Painting a nicer picture

By Phil Weafer September 01, 2014 Painting & Decorating

Painting & decorating has been strong over the last 12 months. What factors are behind this? Is it solely due to the work in Auckland and Christchurch? And what factors are influencing consumers? Phil Weafer reports.

To view a PDF of the complete feature as it appeared in NZ Hardware Journal magazine, click the download button at the bottom of this page.

Looking at the hardware channel as a whole, there is an air of overriding excitement about what the coming months and years hold. By all accounts, painting & decorating is in the same boat, with the category showing some strong growth in recent times.

Many of the players consulted for this piece reported continuing strong growth on last year and, happily, they are to a man predicting a similarly strong season ahead as we move closer to summer.

What’s behind this? Paul Yaxley at Haydn Brush points to Auckland and Christchurch as key factors contributing to the growth. But he also points to the election as a reason the market may be slowing down around the period preceding and possibly following the General Election on 20 September.

“The market has been strong in Auckland and Christchurch with the real work still yet to come. The rest of the country has seen modest growth although after the elections I expect this to lift.

“I just feel that everything tends to go into a holding pattern at election time and it’s quite normal for the rest of the country to be dragged along by the coat tails of the better performing regions.”



Painting & decorating differs from many of the categories covered in these pages in that much of the business is driven by renovation work, rather than almost solely by new home builds.

Richard Percy, Managing Director at Paint Aids, sees both the renovation and rebuild markets going strong for the company: “The 12 month residential consents year on year are up 24% which is the highest I think since 2007. And of those increases, 58% comes out of Auckland and Christchurch. So that tells you where the demand is coming from.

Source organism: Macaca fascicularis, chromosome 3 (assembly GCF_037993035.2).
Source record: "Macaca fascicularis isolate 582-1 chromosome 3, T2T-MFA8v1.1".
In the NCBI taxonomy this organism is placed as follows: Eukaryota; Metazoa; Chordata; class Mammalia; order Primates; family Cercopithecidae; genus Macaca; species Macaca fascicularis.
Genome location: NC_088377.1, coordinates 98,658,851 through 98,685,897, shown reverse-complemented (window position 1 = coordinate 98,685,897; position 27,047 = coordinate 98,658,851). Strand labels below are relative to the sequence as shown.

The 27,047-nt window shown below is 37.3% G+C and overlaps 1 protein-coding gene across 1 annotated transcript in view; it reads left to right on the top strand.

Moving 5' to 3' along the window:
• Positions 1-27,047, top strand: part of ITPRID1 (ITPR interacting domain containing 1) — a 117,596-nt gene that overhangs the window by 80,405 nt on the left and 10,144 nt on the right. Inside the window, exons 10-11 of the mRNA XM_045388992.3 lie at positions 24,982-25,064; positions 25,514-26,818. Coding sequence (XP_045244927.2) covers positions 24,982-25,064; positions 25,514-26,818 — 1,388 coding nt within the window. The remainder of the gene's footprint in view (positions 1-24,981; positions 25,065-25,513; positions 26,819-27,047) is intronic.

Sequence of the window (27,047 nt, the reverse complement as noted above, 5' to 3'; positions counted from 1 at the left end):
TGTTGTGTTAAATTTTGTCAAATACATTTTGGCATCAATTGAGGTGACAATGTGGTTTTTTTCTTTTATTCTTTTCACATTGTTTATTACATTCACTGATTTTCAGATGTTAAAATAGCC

“Having said that though, obviously new housing drives demand and confidence but our business is still heavily geared towards the renovation market, probably 70% of it. And the value of that work has also increased in the region of 27% year-on-year. So both are going reasonably well. Christchurch has been a little bit slower than expected but in general the market is quite buoyant.”

These sentiments about business being driven by both trade and consumer, are echoed by Bostik’s Paul O’Reilly: “In Auckland in particular people are very indecisive purchasing new property and are then deciding to instead just renovate the property they are in already. So that certainly helps us with fillers, wallboard adhesives, those kinds of things.”

Renovations are also a driving factor behind the success that the Dulux paint company has had over the last 12 months. National Retail Sales Manager Darren Newland says that with the economy moving in the right direction there is a lot more positivity around the market.

“There is a lot more confidence, I believe, from consumers in terms of people wanting to do a lot more refresh work on their properties where they may have held off in the last couple of years from doing some of that general maintenance stuff and that’s starting to kick back in.”

Award Concepts’ Sales Manager Darryl Patterson agrees with all this but adds that the recent hard work put in by the company has added to this lift in the market.

“We are pleased with where we are going, our market share has lifted and we think it’s due to the work and effort put into our research and development. Our new products are making it a lot easier for the consumer to use, so some of the innovations in our product are helping to increase our sales as well.”



So what trends are emerging? Depending on who you speak to, it can be colour trends, product trends or even how consumers purchase and research their products.

Paint Aids’ Richard Percy looks at the type of building that is going ahead in some of the major regions as something to keep an eye on and front of mind. Pointing to the increase in Auckland of apartments, townhouses and retirement homes, Percy feels that this should be looked at as a potential to generate some serious revenue.

“You’re seeing established and emerging retirement home companies announcing big chunks of land and you’re looking at 1,500-2,000 units in the next 12 months. So certainly new building in retirement homes is happening.”

In terms of trending products, Percy says because the dollar has been so high a number of companies in the painting and decorating market have been importing the same brands into New Zealand. The negative net result has been “a race to the bottom both in terms of price and mentality”, he says.